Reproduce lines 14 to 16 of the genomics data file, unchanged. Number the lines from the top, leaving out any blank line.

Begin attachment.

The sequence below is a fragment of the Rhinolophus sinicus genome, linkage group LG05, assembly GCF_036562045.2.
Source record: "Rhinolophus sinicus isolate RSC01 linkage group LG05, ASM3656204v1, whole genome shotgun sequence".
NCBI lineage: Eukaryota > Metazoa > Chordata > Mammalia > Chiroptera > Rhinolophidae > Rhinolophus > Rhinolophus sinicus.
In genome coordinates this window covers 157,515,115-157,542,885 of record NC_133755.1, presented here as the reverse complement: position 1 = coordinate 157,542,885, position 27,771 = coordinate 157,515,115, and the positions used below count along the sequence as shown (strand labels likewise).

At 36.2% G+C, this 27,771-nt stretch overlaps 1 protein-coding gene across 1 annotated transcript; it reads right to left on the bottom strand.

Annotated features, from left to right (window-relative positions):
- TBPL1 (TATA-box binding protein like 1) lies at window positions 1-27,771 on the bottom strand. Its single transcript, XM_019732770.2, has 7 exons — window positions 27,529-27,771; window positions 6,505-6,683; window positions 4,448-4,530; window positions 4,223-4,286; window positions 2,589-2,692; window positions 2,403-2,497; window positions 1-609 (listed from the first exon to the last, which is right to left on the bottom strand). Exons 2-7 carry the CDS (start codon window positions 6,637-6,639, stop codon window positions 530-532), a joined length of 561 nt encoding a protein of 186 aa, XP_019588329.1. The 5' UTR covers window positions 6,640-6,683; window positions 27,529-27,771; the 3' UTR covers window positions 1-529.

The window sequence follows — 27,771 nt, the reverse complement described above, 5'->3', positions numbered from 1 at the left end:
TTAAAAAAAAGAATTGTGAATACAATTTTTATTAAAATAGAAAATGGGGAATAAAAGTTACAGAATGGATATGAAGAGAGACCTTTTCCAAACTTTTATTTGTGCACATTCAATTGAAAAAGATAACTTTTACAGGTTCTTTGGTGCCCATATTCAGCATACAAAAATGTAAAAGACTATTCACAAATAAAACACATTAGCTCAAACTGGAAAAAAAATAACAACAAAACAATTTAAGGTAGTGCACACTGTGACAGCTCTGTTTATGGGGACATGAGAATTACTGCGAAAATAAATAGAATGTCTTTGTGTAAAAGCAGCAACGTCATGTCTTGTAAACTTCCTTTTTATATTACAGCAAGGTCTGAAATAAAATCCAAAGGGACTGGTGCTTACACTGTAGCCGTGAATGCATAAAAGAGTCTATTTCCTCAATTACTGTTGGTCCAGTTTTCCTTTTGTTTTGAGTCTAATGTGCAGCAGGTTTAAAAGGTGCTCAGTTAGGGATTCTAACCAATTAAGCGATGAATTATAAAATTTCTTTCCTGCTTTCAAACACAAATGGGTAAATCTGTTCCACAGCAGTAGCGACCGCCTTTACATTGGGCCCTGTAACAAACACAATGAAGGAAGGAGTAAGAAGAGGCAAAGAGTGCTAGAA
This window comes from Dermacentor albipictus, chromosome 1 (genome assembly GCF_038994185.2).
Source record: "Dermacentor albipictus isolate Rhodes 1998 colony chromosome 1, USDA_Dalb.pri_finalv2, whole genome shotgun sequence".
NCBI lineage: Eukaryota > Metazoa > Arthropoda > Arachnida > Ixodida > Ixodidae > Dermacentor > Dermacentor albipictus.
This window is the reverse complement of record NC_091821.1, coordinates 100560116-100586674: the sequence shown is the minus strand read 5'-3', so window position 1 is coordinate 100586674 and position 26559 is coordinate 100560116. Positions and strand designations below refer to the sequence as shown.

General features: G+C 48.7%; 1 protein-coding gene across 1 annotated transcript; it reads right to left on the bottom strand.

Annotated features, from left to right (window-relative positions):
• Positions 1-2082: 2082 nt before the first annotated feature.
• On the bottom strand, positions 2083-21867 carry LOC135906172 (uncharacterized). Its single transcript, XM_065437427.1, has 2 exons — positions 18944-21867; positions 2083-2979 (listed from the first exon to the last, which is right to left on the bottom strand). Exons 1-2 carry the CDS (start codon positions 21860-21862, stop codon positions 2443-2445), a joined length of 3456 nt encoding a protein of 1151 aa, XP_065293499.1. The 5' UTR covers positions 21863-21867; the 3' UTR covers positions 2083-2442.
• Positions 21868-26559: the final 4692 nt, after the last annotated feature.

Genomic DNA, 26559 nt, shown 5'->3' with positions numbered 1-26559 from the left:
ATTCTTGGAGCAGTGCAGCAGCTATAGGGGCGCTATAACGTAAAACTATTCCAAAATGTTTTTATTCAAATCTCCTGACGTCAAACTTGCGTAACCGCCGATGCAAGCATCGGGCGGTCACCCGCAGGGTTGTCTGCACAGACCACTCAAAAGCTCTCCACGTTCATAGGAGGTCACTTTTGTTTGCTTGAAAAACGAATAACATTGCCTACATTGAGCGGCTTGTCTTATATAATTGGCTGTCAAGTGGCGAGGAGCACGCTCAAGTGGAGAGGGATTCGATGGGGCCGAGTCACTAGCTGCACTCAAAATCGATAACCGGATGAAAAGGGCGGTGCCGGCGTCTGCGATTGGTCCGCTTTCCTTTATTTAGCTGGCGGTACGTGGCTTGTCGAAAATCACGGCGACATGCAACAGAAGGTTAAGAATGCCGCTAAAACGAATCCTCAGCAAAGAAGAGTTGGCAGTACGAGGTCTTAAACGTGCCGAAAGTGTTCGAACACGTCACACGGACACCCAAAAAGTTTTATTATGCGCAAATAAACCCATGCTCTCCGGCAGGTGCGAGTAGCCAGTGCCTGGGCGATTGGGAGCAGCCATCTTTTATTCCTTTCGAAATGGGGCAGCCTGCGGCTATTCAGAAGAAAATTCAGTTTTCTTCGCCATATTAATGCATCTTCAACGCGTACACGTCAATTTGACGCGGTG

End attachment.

General features: G+C 48.7%; 1 protein-coding gene across 1 annotated transcript; it reads right to left on the bottom strand.

Annotated features, from left to right (window-relative positions):
• Positions 1-2082: 2082 nt before the first annotated feature.